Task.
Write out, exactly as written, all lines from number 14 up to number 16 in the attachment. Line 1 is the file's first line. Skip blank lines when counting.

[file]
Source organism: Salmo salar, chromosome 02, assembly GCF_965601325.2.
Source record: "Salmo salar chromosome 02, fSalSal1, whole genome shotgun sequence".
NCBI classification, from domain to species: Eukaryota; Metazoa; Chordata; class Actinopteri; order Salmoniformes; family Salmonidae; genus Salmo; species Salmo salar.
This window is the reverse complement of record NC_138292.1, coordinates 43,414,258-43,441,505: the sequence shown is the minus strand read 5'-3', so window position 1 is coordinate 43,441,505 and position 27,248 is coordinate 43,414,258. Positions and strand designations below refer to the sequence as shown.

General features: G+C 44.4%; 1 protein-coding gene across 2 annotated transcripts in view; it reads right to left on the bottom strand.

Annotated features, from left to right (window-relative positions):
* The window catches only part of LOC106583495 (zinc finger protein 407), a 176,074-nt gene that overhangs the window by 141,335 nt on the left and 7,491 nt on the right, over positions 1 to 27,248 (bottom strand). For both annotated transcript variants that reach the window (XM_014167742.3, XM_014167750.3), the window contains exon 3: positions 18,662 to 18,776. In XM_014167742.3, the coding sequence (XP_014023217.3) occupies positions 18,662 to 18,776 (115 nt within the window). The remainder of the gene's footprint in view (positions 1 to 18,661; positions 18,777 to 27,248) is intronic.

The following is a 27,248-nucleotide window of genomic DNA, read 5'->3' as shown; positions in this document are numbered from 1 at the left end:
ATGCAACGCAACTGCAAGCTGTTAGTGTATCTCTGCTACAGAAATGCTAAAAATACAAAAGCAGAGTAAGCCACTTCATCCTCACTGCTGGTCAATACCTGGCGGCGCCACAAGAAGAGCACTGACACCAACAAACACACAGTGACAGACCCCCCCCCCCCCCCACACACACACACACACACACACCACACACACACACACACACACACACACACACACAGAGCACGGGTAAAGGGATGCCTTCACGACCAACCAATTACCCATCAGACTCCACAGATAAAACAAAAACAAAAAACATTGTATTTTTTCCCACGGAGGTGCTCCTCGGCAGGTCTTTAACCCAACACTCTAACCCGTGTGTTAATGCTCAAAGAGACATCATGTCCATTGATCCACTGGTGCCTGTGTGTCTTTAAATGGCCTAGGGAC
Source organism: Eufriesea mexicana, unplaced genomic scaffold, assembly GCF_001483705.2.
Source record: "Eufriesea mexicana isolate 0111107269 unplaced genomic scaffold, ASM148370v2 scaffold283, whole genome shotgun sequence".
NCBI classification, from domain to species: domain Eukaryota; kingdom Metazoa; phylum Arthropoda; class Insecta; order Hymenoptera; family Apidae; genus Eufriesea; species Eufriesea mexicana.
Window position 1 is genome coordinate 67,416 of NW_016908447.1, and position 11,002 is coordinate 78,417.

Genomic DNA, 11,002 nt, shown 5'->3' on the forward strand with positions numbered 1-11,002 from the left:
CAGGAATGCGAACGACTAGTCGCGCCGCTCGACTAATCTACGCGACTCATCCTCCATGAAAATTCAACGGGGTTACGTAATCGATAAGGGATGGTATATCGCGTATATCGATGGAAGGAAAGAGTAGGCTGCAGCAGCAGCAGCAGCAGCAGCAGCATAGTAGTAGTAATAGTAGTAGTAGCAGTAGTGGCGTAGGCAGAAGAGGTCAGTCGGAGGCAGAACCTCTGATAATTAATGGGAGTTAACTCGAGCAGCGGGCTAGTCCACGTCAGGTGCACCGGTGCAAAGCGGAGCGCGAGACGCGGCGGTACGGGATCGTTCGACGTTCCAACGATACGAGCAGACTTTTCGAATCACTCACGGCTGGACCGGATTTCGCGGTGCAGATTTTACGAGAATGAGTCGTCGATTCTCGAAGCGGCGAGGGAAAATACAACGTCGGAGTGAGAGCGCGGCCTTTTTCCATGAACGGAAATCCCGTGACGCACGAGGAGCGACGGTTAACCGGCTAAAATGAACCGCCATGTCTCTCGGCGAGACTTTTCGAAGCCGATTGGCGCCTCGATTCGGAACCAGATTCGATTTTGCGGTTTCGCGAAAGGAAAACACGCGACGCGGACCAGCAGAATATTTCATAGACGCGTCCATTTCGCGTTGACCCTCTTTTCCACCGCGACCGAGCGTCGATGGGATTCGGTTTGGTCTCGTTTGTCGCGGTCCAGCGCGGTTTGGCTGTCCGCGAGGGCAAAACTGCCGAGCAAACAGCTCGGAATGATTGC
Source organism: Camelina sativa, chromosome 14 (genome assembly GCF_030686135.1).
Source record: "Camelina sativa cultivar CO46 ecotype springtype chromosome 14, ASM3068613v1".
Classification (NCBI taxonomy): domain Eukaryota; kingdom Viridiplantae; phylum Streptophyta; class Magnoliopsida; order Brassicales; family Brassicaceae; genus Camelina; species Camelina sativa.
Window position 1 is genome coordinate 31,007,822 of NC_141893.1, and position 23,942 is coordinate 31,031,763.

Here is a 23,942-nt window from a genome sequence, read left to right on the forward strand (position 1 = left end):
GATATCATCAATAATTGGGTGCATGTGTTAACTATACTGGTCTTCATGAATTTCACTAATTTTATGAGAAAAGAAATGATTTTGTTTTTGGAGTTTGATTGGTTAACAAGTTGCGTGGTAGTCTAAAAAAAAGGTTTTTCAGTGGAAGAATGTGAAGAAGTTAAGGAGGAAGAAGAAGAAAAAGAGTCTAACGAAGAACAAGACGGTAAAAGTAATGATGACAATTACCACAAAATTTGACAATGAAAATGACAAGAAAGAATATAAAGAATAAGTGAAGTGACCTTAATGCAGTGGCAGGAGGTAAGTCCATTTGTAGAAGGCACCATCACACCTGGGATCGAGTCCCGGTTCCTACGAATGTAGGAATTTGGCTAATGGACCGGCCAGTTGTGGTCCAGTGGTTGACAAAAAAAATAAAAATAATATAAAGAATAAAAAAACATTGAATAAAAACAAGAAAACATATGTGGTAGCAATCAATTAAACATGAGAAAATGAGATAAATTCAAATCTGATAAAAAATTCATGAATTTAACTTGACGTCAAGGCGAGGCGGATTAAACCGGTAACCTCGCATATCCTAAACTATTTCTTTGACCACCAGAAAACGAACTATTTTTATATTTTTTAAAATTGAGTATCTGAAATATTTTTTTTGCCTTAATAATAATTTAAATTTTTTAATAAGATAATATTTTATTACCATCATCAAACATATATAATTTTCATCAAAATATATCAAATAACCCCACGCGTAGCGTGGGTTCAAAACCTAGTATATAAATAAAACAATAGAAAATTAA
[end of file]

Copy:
Genomic DNA, 11,002 nt, shown 5'->3' on the forward strand with positions numbered 1-11,002 from the left:
CAGGAATGCGAACGACTAGTCGCGCCGCTCGACTAATCTACGCGACTCATCCTCCATGAAAATTCAACGGGGTTACGTAATCGATAAGGGATGGTATATCGCGTATATCGATGGAAGGAAAGAGTAGGCTGCAGCAGCAGCAGCAGCAGCAGCAGCATAGTAGTAGTAATAGTAGTAGTAGCAGTAGTGGCGTAGGCAGAAGAGGTCAGTCGGAGGCAGAACCTCTGATAATTAATGGGAGTTAACTCGAGCAGCGGGCTAGTCCACGTCAGGTGCACCGGTGCAAAGCGGAGCGCGAGACGCGGCGGTACGGGATCGTTCGACGTTCCAACGATACGAGCAGACTTTTCGAATCACTCACGGCTGGACCGGATTTCGCGGTGCAGATTTTACGAGAATGAGTCGTCGATTCTCGAAGCGGCGAGGGAAAATACAACGTCGGAGTGAGAGCGCGGCCTTTTTCCATGAACGGAAATCCCGTGACGCACGAGGAGCGACGGTTAACCGGCTAAAATGAACCGCCATGTCTCTCGGCGAGACTTTTCGAAGCCGATTGGCGCCTCGATTCGGAACCAGATTCGATTTTGCGGTTTCGCGAAAGGAAAACACGCGACGCGGACCAGCAGAATATTTCATAGACGCGTCCATTTCGCGTTGACCCTCTTTTCCACCGCGACCGAGCGTCGATGGGATTCGGTTTGGTCTCGTTTGTCGCGGTCCAGCGCGGTTTGGCTGTCCGCGAGGGCAAAACTGCCGAGCAAACAGCTCGGAATGATTGC
Source organism: Camelina sativa, chromosome 14 (genome assembly GCF_030686135.1).